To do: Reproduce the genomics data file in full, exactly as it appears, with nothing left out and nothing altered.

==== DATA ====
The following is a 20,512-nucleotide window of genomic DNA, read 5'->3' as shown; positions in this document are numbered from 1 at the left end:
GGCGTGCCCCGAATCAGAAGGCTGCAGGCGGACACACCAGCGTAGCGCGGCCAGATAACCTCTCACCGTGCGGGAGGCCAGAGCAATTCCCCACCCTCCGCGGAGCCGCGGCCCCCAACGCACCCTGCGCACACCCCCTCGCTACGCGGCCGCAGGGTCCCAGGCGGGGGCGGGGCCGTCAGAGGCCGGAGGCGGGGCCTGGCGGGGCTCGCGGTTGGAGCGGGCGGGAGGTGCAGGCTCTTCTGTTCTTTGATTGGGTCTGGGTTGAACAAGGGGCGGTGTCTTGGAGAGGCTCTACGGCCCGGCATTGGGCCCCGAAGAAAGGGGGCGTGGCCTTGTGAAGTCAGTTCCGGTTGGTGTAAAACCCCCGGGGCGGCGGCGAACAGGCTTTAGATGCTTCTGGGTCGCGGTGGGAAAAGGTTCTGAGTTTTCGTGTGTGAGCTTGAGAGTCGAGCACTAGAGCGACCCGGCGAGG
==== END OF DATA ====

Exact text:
The following is a 20,512-nucleotide window of genomic DNA, read 5'->3' as shown; positions in this document are numbered from 1 at the left end:
GGCGTGCCCCGAATCAGAAGGCTGCAGGCGGACACACCAGCGTAGCGCGGCCAGATAACCTCTCACCGTGCGGGAGGCCAGAGCAATTCCCCACCCTCCGCGGAGCCGCGGCCCCCAACGCACCCTGCGCACACCCCCTCGCTACGCGGCCGCAGGGTCCCAGGCGGGGGCGGGGCCGTCAGAGGCCGGAGGCGGGGCCTGGCGGGGCTCGCGGTTGGAGCGGGCGGGAGGTGCAGGCTCTTCTGTTCTTTGATTGGGTCTGGGTTGAACAAGGGGCGGTGTCTTGGAGAGGCTCTACGGCCCGGCATTGGGCCCCGAAGAAAGGGGGCGTGGCCTTGTGAAGTCAGTTCCGGTTGGTGTAAAACCCCCGGGGCGGCGGCGAACAGGCTTTAGATGCTTCTGGGTCGCGGTGGGAAAAGGTTCTGAGTTTTCGTGTGTGAGCTTGAGAGTCGAGCACTAGAGCGACCCGGCGAGG